My grandparents on my father’s side were a tag team, tongue-speaking, Pentecostal preaching duo. I went to church and Sunday school and grew up decidedly Christian. As a teenager I was introduced to Buddhism and it took a deep hold on me. Later I began practicing some types of yoga, and fell in love with the mystical poets of Persia.
The thing is, this sort of pluralistic approach to religion is frowned upon by the traditionalists in every one of these faiths. A debate on the subject will often be brought to a close by someone invoking the old adage, “It’s better to dig one deep well, than ten shallow ones,” or something similar. Seems like an air tight case.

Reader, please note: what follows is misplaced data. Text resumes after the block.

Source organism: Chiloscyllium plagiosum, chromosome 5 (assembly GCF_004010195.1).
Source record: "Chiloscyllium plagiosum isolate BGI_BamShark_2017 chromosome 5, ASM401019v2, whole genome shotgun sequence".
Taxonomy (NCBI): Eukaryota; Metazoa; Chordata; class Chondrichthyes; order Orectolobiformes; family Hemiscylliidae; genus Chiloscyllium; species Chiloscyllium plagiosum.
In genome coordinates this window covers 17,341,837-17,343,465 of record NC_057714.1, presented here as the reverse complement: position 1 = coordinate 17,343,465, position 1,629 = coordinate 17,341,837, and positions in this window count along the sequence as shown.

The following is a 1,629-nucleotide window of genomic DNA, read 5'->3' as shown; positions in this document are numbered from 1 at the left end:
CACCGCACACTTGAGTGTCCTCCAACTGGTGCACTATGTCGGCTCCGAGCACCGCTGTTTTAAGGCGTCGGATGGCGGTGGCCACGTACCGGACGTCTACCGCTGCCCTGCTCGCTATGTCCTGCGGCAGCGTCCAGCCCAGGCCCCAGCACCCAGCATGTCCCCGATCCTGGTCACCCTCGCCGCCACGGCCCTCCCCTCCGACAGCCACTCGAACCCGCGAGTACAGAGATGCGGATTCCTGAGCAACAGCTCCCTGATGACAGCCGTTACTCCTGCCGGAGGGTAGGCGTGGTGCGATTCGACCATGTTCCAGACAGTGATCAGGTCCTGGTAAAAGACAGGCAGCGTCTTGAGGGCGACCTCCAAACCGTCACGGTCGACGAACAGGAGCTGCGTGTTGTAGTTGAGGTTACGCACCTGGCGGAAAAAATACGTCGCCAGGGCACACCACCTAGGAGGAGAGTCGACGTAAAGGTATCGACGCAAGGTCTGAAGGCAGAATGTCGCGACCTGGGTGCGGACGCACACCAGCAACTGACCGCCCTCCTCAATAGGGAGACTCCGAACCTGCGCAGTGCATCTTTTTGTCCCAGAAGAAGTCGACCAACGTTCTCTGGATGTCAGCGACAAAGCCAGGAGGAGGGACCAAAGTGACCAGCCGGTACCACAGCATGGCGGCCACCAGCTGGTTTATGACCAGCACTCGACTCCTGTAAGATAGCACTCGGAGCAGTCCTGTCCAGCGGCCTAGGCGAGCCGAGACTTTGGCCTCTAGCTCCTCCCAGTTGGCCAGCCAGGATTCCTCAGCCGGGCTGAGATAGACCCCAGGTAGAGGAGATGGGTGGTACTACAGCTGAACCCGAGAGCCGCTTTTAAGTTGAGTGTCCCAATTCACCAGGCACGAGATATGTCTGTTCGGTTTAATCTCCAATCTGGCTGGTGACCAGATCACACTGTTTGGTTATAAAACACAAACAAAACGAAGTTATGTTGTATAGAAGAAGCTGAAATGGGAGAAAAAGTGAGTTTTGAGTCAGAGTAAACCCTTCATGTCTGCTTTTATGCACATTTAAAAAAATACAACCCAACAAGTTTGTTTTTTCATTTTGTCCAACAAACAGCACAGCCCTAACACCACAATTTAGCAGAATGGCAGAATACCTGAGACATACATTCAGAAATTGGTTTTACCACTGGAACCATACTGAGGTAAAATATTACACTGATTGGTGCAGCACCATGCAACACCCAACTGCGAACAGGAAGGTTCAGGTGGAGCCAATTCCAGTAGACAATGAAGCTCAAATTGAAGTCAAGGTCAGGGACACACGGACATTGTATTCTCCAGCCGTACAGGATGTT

I’ve got no problem with the proverb, but i’d like to suggest that the metaphor has been applied incorrectly. The suggestion is that the “well” is the spiritual tradition itself. I say that the many forms of spiritual practice (sadhana) are not wells themselves, but what we do the digging with — shovels, spades, backhoes, our bare hands. The point of the metaphor is not the well or the digging though, it’s the water! We’re digging a well to get to the water. We’re practicing in these faiths traditions to get to God, truth, inner-peace, or ultimate reality. There are many different ways of digging, but there’s only one type of water.
You could make the argument that it’s still better to practice with one tool, to hone your abilities rather than trying different implements all the time. I think there’s something to that, but if you keep using that same shovel in the exact some way, you’re liable to give yourself some nasty blisters.